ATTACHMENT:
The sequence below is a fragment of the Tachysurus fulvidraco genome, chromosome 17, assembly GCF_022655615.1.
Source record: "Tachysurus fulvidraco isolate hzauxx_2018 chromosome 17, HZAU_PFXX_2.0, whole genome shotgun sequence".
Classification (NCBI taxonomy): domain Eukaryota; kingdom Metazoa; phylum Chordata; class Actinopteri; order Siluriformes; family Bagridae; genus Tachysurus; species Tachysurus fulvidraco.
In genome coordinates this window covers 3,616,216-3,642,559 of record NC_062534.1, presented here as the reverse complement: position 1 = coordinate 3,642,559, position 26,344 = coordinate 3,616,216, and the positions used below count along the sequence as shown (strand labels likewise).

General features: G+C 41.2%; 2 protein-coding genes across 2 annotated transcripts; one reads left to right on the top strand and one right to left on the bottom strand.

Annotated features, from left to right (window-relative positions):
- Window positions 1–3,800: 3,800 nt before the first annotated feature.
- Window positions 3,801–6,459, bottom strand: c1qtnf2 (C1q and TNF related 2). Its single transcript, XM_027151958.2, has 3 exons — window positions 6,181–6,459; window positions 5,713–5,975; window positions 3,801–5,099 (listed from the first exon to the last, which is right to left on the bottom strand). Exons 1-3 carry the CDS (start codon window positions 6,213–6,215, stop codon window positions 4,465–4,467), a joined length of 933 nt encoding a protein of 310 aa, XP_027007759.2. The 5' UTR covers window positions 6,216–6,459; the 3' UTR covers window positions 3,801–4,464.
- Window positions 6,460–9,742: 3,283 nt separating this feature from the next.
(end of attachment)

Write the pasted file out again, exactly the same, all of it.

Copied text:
The sequence below is a fragment of the Tachysurus fulvidraco genome, chromosome 17, assembly GCF_022655615.1.
Source record: "Tachysurus fulvidraco isolate hzauxx_2018 chromosome 17, HZAU_PFXX_2.0, whole genome shotgun sequence".
Classification (NCBI taxonomy): domain Eukaryota; kingdom Metazoa; phylum Chordata; class Actinopteri; order Siluriformes; family Bagridae; genus Tachysurus; species Tachysurus fulvidraco.
In genome coordinates this window covers 3,616,216-3,642,559 of record NC_062534.1, presented here as the reverse complement: position 1 = coordinate 3,642,559, position 26,344 = coordinate 3,616,216, and the positions used below count along the sequence as shown (strand labels likewise).

General features: G+C 41.2%; 2 protein-coding genes across 2 annotated transcripts; one reads left to right on the top strand and one right to left on the bottom strand.

Annotated features, from left to right (window-relative positions):
- Window positions 1–3,800: 3,800 nt before the first annotated feature.
- Window positions 3,801–6,459, bottom strand: c1qtnf2 (C1q and TNF related 2). Its single transcript, XM_027151958.2, has 3 exons — window positions 6,181–6,459; window positions 5,713–5,975; window positions 3,801–5,099 (listed from the first exon to the last, which is right to left on the bottom strand). Exons 1-3 carry the CDS (start codon window positions 6,213–6,215, stop codon window positions 4,465–4,467), a joined length of 933 nt encoding a protein of 310 aa, XP_027007759.2. The 5' UTR covers window positions 6,216–6,459; the 3' UTR covers window positions 3,801–4,464.
- Window positions 6,460–9,742: 3,283 nt separating this feature from the next.